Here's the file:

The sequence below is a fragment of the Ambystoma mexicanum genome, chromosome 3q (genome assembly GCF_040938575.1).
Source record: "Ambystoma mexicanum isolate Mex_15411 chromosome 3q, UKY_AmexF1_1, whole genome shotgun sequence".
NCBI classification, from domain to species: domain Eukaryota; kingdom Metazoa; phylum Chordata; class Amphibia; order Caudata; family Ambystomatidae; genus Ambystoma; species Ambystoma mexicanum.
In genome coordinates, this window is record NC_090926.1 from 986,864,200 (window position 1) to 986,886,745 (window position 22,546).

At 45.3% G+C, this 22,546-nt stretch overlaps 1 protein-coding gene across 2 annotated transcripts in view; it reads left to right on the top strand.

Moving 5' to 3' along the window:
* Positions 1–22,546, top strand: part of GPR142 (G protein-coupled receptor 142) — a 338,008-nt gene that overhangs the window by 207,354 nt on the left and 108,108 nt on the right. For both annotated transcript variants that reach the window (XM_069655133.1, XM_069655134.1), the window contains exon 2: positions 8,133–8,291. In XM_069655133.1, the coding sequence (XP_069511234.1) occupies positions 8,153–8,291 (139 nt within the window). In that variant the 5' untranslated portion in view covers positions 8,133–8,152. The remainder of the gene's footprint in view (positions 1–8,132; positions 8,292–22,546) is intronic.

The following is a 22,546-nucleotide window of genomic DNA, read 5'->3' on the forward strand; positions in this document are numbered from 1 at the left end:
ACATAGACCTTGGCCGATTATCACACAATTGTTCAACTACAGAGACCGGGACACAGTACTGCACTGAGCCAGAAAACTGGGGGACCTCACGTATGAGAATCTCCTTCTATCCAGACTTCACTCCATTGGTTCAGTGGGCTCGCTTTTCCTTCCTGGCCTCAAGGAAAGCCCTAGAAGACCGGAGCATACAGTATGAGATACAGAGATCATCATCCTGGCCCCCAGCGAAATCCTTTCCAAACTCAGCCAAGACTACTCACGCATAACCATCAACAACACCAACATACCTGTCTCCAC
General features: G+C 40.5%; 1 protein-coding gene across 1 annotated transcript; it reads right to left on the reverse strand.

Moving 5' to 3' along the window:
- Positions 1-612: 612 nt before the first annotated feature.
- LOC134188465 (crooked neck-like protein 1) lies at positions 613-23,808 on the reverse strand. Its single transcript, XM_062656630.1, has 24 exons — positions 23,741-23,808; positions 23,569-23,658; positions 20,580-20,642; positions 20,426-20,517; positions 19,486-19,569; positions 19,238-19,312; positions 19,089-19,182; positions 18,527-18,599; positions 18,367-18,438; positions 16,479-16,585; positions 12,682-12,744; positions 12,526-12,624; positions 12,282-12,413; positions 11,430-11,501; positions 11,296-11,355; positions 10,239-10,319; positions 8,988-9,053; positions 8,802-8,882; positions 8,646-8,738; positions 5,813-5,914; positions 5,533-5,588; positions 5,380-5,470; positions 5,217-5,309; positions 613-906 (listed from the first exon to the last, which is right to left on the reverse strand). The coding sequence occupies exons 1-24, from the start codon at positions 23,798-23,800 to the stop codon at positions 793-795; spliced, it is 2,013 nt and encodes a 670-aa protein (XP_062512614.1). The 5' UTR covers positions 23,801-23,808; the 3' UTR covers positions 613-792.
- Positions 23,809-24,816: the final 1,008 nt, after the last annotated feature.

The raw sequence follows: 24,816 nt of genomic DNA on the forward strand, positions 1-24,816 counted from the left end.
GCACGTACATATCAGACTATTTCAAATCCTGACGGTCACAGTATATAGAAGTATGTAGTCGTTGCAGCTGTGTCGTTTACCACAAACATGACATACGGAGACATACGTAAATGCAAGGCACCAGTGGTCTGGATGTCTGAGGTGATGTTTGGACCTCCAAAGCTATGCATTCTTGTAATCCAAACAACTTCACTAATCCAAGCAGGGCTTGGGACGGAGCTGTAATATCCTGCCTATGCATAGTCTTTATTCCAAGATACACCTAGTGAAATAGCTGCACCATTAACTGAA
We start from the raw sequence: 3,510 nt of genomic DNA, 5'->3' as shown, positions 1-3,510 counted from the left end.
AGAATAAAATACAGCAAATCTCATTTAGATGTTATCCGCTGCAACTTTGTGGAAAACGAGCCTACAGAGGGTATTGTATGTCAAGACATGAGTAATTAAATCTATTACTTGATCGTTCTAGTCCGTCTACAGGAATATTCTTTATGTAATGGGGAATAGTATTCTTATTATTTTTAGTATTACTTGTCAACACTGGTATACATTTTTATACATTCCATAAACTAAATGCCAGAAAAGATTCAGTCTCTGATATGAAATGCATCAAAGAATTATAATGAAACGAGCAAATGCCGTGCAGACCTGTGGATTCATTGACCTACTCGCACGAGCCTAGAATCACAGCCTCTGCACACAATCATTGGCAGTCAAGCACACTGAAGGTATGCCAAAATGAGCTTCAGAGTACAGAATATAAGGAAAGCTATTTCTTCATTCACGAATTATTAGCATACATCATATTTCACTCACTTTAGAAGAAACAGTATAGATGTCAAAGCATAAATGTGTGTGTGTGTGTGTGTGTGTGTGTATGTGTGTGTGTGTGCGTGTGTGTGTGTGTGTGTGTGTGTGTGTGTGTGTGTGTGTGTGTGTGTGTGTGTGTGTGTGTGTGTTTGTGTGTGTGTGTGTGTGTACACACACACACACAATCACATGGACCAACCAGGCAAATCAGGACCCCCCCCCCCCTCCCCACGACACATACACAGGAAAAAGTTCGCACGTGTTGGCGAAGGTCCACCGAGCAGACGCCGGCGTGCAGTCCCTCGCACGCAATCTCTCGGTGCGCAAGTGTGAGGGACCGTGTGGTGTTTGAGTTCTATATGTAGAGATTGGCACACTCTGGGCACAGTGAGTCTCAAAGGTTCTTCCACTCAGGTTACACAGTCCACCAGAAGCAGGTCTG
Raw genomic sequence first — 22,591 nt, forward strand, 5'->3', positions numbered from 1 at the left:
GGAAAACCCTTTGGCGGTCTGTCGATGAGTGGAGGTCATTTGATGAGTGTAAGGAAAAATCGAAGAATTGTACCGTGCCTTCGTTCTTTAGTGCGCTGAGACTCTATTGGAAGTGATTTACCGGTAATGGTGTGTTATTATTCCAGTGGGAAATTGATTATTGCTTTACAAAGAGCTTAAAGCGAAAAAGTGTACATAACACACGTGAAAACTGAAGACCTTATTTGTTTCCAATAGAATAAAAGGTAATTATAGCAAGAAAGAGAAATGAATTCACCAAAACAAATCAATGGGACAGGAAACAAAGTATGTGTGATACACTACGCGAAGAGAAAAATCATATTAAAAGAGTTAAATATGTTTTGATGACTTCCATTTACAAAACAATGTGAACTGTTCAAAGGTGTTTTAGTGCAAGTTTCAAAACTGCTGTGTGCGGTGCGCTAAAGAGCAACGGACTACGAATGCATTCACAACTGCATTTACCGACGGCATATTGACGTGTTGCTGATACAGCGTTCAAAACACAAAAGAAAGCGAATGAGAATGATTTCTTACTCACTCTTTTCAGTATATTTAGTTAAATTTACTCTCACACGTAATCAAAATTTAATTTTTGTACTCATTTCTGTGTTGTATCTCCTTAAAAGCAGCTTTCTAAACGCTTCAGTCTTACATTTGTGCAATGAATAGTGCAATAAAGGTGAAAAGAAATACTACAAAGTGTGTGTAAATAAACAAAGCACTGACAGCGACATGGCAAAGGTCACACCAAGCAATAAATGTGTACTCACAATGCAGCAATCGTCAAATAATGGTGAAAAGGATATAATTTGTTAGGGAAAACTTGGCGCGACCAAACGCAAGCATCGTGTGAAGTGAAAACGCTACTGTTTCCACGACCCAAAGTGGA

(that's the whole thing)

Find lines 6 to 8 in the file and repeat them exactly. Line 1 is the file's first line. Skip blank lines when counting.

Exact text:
Moving 5' to 3' along the window:
* Positions 1–22,546, top strand: part of GPR142 (G protein-coupled receptor 142) — a 338,008-nt gene that overhangs the window by 207,354 nt on the left and 108,108 nt on the right. For both annotated transcript variants that reach the window (XM_069655133.1, XM_069655134.1), the window contains exon 2: positions 8,133–8,291. In XM_069655133.1, the coding sequence (XP_069511234.1) occupies positions 8,153–8,291 (139 nt within the window). In that variant the 5' untranslated portion in view covers positions 8,133–8,152. The remainder of the gene's footprint in view (positions 1–8,132; positions 8,292–22,546) is intronic.

The following is a 22,546-nucleotide window of genomic DNA, read 5'->3' on the forward strand; positions in this document are numbered from 1 at the left end: